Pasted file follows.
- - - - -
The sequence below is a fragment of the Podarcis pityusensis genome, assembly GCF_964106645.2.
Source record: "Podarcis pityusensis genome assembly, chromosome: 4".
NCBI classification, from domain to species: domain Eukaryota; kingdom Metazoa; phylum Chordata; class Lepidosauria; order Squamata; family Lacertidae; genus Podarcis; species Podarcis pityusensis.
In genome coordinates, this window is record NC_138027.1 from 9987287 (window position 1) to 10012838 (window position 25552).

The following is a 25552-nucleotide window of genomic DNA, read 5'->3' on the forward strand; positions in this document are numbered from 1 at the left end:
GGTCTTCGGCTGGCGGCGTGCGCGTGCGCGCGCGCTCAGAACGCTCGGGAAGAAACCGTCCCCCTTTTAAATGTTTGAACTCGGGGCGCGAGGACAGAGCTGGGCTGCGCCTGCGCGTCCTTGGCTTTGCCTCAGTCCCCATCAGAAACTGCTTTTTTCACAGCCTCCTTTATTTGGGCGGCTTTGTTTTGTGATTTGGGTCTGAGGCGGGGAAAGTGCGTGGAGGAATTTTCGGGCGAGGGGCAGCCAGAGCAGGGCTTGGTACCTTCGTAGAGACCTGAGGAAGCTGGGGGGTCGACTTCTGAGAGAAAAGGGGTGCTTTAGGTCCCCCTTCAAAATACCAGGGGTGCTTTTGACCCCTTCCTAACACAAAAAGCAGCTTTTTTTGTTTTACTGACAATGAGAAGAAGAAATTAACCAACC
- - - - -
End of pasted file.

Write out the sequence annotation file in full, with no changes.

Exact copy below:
The sequence below is a fragment of the Podarcis pityusensis genome, assembly GCF_964106645.2.
Source record: "Podarcis pityusensis genome assembly, chromosome: 4".
NCBI classification, from domain to species: domain Eukaryota; kingdom Metazoa; phylum Chordata; class Lepidosauria; order Squamata; family Lacertidae; genus Podarcis; species Podarcis pityusensis.
In genome coordinates, this window is record NC_138027.1 from 9987287 (window position 1) to 10012838 (window position 25552).

The following is a 25552-nucleotide window of genomic DNA, read 5'->3' on the forward strand; positions in this document are numbered from 1 at the left end:
GGTCTTCGGCTGGCGGCGTGCGCGTGCGCGCGCGCTCAGAACGCTCGGGAAGAAACCGTCCCCCTTTTAAATGTTTGAACTCGGGGCGCGAGGACAGAGCTGGGCTGCGCCTGCGCGTCCTTGGCTTTGCCTCAGTCCCCATCAGAAACTGCTTTTTTCACAGCCTCCTTTATTTGGGCGGCTTTGTTTTGTGATTTGGGTCTGAGGCGGGGAAAGTGCGTGGAGGAATTTTCGGGCGAGGGGCAGCCAGAGCAGGGCTTGGTACCTTCGTAGAGACCTGAGGAAGCTGGGGGGTCGACTTCTGAGAGAAAAGGGGTGCTTTAGGTCCCCCTTCAAAATACCAGGGGTGCTTTTGACCCCTTCCTAACACAAAAAGCAGCTTTTTTTGTTTTACTGACAATGAGAAGAAGAAATTAACCAACC